Criminal law, administered through a system of District, Regional and Appeal courts, reflects Somaliland’s history. The Criminal Procedure Code 1965 has its origins in the Indian Evidence Act 1872 and contains concepts familiar to those practising in a common law jurisdiction such as the burden and standard of proof and rules of evidence, albeit it concise and without development in the subsequent decades. The Penal Code 1962 in contrast is based on the Italian Penal Code 1930.
“No one learns as much about a subject as one who is forced to teach it.” (Peter F Drucker)
In December 2014 Peter Melleney travelled to Hargeisa to develop a course of training for the Attorney General’s Office (AGO). In contrast with the English Bar there are no independent practitioners who both prosecute and defend; all prosecutors are employed by the AGO. The priority for the Attorney General was law of evidence, so a course was designed for delivery to approximately 40 prosecutors.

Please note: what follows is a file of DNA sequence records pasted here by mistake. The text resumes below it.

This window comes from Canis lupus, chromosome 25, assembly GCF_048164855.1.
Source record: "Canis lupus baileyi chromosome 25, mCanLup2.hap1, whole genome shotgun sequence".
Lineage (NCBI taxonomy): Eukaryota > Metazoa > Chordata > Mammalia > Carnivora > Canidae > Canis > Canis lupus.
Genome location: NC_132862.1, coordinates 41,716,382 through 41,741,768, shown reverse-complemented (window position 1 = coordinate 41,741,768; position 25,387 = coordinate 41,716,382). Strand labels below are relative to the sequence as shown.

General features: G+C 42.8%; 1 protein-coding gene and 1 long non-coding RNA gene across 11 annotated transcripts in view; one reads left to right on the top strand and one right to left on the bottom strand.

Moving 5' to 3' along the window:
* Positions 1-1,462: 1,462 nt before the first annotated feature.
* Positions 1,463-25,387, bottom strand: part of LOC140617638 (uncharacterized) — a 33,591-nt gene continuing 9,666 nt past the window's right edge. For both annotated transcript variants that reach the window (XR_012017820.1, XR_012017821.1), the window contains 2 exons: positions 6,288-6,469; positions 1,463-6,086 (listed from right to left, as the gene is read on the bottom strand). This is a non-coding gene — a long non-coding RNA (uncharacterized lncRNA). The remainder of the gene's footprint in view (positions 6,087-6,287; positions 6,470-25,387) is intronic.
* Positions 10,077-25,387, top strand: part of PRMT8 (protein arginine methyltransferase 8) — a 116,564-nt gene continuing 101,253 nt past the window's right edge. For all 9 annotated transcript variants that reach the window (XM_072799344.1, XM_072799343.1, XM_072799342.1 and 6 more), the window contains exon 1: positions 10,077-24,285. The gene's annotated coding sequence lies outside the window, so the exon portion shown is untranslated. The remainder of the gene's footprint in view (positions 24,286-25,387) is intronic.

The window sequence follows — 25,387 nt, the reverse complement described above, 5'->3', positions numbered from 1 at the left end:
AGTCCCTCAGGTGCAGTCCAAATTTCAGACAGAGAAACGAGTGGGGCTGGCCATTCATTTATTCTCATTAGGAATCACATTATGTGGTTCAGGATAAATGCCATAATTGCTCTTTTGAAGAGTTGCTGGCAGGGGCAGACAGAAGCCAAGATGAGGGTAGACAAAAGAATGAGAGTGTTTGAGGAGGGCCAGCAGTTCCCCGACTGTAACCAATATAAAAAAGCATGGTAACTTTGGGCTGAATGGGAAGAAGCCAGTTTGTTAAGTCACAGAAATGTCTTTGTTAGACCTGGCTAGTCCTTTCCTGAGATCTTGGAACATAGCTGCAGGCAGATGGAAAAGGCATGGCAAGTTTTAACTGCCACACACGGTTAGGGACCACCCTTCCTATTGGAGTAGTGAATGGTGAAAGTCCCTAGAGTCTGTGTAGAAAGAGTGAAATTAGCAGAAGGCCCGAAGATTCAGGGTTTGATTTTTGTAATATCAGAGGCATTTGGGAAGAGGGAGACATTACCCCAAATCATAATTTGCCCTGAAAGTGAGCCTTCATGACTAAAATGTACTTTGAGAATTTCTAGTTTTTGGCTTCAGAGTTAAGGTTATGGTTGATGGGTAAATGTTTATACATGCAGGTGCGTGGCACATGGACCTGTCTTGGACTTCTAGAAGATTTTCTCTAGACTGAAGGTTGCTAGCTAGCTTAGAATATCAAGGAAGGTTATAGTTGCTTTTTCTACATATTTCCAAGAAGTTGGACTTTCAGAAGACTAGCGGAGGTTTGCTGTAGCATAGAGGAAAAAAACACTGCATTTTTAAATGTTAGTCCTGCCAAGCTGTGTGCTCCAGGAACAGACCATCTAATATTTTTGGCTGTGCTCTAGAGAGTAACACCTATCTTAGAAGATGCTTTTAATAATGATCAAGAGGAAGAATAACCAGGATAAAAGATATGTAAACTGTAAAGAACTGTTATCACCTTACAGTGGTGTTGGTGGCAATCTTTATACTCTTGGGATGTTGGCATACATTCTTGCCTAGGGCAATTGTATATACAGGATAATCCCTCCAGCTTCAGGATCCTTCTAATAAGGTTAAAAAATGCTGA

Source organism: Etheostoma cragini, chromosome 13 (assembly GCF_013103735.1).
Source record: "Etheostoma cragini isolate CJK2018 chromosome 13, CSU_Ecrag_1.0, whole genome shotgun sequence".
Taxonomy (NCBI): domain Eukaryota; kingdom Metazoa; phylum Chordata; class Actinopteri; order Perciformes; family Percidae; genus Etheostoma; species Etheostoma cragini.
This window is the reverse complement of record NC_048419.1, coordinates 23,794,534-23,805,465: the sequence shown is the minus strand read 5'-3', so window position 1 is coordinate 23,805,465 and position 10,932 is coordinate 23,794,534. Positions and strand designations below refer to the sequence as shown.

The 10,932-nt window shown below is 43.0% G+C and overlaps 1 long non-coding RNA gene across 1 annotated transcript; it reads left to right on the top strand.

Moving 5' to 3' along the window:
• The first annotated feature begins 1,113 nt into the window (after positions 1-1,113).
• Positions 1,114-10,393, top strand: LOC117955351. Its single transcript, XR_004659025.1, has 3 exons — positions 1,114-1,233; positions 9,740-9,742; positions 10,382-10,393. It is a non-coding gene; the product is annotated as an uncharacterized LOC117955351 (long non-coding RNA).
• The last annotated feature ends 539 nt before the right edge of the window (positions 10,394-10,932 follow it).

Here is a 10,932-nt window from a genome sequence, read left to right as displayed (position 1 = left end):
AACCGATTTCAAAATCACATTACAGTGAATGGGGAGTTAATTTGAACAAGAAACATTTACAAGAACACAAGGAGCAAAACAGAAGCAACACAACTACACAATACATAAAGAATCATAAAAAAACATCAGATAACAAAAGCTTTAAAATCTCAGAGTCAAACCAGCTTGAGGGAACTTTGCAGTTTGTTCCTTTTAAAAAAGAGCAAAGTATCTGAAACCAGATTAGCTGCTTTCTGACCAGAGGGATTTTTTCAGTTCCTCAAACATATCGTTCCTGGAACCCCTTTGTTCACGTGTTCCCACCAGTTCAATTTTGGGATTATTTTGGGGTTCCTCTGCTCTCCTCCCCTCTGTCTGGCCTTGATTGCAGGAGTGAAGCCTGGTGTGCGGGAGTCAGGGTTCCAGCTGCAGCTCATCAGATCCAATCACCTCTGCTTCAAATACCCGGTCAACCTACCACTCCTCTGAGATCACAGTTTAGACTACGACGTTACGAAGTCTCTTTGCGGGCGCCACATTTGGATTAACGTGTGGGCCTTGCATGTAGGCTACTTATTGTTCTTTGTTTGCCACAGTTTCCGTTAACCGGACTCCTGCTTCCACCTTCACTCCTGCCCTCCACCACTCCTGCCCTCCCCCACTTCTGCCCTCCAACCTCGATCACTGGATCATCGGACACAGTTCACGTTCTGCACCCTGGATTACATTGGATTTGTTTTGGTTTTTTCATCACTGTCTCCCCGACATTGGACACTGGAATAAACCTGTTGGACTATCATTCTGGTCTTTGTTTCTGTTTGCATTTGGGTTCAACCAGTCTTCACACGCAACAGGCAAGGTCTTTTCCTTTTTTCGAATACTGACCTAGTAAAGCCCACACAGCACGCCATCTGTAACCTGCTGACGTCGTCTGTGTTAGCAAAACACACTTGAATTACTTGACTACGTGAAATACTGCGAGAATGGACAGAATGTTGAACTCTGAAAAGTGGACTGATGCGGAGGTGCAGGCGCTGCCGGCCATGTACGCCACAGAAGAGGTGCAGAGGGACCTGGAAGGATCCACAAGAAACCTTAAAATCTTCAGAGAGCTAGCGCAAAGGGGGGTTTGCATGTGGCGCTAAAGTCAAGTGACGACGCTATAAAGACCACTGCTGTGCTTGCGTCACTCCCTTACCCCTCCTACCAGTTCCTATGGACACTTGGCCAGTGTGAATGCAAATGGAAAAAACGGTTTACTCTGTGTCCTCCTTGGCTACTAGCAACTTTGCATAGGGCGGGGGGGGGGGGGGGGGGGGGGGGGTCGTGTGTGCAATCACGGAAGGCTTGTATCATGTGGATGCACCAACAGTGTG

Training began in January 2015, delivered by the authors and David Wood. As well as prosecutors from Hargeisa approximately 20 from the regions travelled to the capital to take part. The regions of Somaliland suffer from often being excluded from training NGOs provide and it was important to include the regional offices in order to instigate consistent improvements. The course included classes on oral, circumstantial, documentary, identification, character and expert evidence as well as practical advocacy exercises on witness handling. Although recently appointed prosecutors have law degrees there is an absence of any vocational legal training in Somaliland. Training on juvenile justice and Sexual Gender Based Violence, two very challenging issues as discussed below, was also delivered to the prosecutors by Grace Pelly, Horizon’s senior legal advisor and two consultants. Following meetings with the Somaliland Lawyers Association and the Somaliland Women Lawyers Association, a three-day course of training was also delivered to approximately 30 defence lawyers. The training was well received, with one of the participants describing the course as “a golden opportunity”.